I’ve been trying to figure out when I first started judging at the Missouri State Fair Competition; I think it’s been twenty-five years since my first competition. Maybe it’s been longer, but the interminable feeling as one fatally flawed wine after another passed my lips is long gone. Sitting down to several hundred wines at the 2008 Missouri State Wine Competition, there’s no feeling of grim trepidation.
Instead I’m excited, if worried. 2007 was the annus horribilis, as the British Queen once said of another vintage. The vintage was unkind to Missouri’s favorite grape, Norton, most of which was wiped out by the so-called “Easter Massacre”. On April 5th, Easter Day, the temperature plunged into the low twenties (and even lower in many areas) where it stayed for five or more days.
By itself, these frigid temperatures wouldn’t have done a great deal of damage. But the preceding three weeks had been unseasonably warm and sunny and most vines had wakened up, believing spring was at hand. The sap had risen up into the wood and when that sap froze, vines literally exploded. The result was the loss of three quarters or more of many of Missouri’s crops, not least of which included most of the state’s wine grapes.
The initial report was that 95% of Missouri’s Norton crop was gone. Other grapes suffered to similar degrees (pun intended). So for the 2008 Missouri State Wine Competition, I wasn’t sure there would be many 2007 vintage wines to taste. And a weather disaster like the Easter Massacre was bound to leave a lasting impact on the wines fashioned from those grapes and vines that survived. Would there be balanced wines?
The short answer is yes. Among the white wines, there were a number of lovely dry 2007 Vignoles, the finest of which was from the oft-awarded Montelle Winery. Their 2007 Dry Vignoles was judged to be the best wine of the entire show, and was handed the Governor’s Cup, giving Montelle’s winemaker, Tony Kooyumjian, the Governor’s Cup four out of the last five years. A remarkable achievement.
Most of the wines in the flights of Vidal Blanc and Vignoles contained attractive 2007’s. The entire Seyval Blanc flight was far more encouraging than last year’s group; the 2007 vintage clearly had some benefits for Seyval Blanc.
Tony Kooyumjian’s Semi-dry Seyval Blanc, which he produces at Augusta Winery, was every bit as good as his superlative Dry Vignoles. Between Augusta and Montelle Wineries, Tony managed to bring home six of the ten “Best of Class” awards. His other Best of Class winners included Augusta River Valley Red, Montelle River Country Red, and two absolute beauties: Augusta 2007 Icewine and Montelle Peach Brandy. I would put those last two up against competitive products from anywhere and they would match or even beat the competition.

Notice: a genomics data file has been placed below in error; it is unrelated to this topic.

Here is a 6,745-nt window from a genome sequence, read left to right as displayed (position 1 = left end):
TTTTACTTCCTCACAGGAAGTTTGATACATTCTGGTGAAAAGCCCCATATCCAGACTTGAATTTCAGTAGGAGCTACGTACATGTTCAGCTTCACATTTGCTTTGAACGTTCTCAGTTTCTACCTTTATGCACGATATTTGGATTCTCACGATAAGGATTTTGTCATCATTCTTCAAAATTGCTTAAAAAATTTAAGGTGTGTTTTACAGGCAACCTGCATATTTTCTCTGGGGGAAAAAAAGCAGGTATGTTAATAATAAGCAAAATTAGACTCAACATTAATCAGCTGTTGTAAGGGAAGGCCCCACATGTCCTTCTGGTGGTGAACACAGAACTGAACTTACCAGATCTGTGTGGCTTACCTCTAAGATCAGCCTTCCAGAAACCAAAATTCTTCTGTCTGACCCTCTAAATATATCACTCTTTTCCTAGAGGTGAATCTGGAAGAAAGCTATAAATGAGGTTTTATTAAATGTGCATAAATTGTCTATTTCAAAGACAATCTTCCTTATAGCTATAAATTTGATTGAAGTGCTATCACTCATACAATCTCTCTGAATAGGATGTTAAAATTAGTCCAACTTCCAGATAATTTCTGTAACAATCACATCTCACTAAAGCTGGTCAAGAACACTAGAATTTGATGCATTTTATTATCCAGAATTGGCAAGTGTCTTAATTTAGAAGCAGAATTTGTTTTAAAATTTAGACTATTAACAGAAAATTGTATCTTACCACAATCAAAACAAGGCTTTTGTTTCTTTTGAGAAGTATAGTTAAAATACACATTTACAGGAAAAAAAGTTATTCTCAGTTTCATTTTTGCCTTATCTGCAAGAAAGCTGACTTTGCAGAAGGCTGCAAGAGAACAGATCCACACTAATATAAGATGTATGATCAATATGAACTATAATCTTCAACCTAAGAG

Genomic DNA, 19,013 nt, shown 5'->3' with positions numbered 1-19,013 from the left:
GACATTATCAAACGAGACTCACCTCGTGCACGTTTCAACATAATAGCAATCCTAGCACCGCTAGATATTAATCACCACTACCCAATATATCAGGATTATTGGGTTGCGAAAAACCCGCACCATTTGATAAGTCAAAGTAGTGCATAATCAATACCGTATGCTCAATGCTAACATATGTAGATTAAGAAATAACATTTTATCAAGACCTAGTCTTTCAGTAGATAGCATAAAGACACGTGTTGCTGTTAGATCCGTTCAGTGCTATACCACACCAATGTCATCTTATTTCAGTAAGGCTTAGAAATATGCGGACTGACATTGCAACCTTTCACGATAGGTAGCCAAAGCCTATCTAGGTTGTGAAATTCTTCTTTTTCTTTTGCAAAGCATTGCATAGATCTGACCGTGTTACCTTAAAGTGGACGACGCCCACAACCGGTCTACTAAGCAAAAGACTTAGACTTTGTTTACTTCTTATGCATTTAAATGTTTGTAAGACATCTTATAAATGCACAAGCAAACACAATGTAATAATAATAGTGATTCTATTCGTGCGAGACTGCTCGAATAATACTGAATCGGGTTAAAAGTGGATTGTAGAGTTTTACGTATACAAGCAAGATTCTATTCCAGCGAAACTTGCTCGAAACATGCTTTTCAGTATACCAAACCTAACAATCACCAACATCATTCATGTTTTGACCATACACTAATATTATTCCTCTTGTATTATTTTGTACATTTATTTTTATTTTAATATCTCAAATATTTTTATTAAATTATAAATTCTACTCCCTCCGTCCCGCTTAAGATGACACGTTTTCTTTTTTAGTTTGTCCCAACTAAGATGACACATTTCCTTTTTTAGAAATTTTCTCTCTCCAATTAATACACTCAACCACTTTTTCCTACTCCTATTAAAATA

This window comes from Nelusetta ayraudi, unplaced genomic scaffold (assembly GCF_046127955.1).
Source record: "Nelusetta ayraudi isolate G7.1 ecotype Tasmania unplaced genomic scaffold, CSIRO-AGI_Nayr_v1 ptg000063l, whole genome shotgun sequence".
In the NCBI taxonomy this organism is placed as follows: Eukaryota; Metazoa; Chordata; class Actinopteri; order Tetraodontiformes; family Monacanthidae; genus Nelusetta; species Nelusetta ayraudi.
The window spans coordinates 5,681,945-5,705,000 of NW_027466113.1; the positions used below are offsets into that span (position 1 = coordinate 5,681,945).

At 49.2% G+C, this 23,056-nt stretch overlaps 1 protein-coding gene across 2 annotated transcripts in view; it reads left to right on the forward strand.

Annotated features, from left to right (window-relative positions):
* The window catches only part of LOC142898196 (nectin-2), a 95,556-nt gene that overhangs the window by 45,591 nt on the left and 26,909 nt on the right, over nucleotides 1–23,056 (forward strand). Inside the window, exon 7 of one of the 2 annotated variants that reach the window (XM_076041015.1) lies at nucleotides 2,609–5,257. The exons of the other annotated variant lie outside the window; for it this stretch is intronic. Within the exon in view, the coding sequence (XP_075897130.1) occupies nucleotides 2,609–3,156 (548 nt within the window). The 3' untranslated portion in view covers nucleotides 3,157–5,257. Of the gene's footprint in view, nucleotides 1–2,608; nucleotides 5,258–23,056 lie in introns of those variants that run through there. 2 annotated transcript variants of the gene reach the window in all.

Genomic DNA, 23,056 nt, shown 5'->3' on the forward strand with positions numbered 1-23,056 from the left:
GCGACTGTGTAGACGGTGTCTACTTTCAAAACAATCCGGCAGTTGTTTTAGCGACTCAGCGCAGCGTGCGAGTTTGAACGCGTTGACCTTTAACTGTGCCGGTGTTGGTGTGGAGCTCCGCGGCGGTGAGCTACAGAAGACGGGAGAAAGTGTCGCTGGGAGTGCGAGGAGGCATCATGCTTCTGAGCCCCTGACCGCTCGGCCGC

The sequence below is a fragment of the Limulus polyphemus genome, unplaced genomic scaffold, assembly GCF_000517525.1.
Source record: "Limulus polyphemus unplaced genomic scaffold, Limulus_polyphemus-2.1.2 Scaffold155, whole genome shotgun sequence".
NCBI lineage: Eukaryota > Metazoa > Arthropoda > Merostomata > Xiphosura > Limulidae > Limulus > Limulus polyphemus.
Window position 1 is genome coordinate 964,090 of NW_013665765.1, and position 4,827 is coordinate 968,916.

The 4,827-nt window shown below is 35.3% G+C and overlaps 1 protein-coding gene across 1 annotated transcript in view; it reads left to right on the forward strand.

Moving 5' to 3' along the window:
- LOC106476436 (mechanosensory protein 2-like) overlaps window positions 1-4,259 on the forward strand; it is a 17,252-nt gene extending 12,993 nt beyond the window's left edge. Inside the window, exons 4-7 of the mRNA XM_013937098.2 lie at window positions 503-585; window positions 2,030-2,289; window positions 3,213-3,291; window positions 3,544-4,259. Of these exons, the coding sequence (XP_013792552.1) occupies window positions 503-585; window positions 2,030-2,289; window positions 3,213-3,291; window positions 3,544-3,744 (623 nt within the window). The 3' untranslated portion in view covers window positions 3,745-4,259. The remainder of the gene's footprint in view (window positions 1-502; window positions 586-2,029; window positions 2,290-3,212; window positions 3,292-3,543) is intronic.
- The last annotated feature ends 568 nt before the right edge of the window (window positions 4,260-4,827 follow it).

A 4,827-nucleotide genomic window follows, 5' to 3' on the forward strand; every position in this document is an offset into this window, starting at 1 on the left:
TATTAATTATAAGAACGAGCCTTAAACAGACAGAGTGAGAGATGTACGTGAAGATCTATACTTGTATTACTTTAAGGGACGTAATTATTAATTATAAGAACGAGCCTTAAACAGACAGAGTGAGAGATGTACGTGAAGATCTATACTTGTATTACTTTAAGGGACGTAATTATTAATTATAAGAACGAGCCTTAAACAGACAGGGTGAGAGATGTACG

The sad truth is that most people reading that last statement don’t believe that I’m serious. Of course, they haven’t really tried most Missouri wines. And despite probably tasting only a few inexpensive Missouri wines, most tasters think they know the quality of Missouri wine. It’s like tasting some California box wines and saying that you can extrapolate from those how Phelps Insignia tastes.
It shouldn’t be, but it might be a surprise to some people to know that the Missouri wine industry has a pretty strong reputation outside of the state. At least within the wine industry, there is a strong sense that there are a lot of smart people working here. Even many California winemakers have heard good things about Norton, Missouri’s state grape, even if they’ve never actually tasted one.
At the 2008 competition, there were other surprises, if smaller and less momentous. For one, there seemed to be fewer Chardonels than last year; that was welcome news. I hate to badmouth a grape and its entire output, so I won’t. But far too much Chardonel is boring or worse.
Add to the good news that those who are making Chardonel are less frequently smothering it in oak in the vain hope that the lightweight grape can grow wings and fly away as a fully formed Chardonnay, one of its parents. As they say, you can put lipstick on the pig but…
The other top winners were Stone Hill’s Golden Spumante and their 2007 Vignoles, made in a delicious, sweeter style. Not surprisingly, Stone Hill took home the award for the best fortified wine as well, with their 2005 Port, fashioned from the Norton grape. Blumenhof Winery had an absolutely stellar Cynthiana (that’s Norton, as well) from the 2006 vintage; that wine deserves your attention as well.
It’s exciting that Blumenhof is back in the winner’s column; their wines can be first-rate and they don’t show up in the press as often as they deserve. Best of all, their victory in the Norton competition reflects a sea change in Missouri wine. No longer is the winner for top Norton a predictable battle between the heavyweights in the state; these days more and more wineries are making great Norton.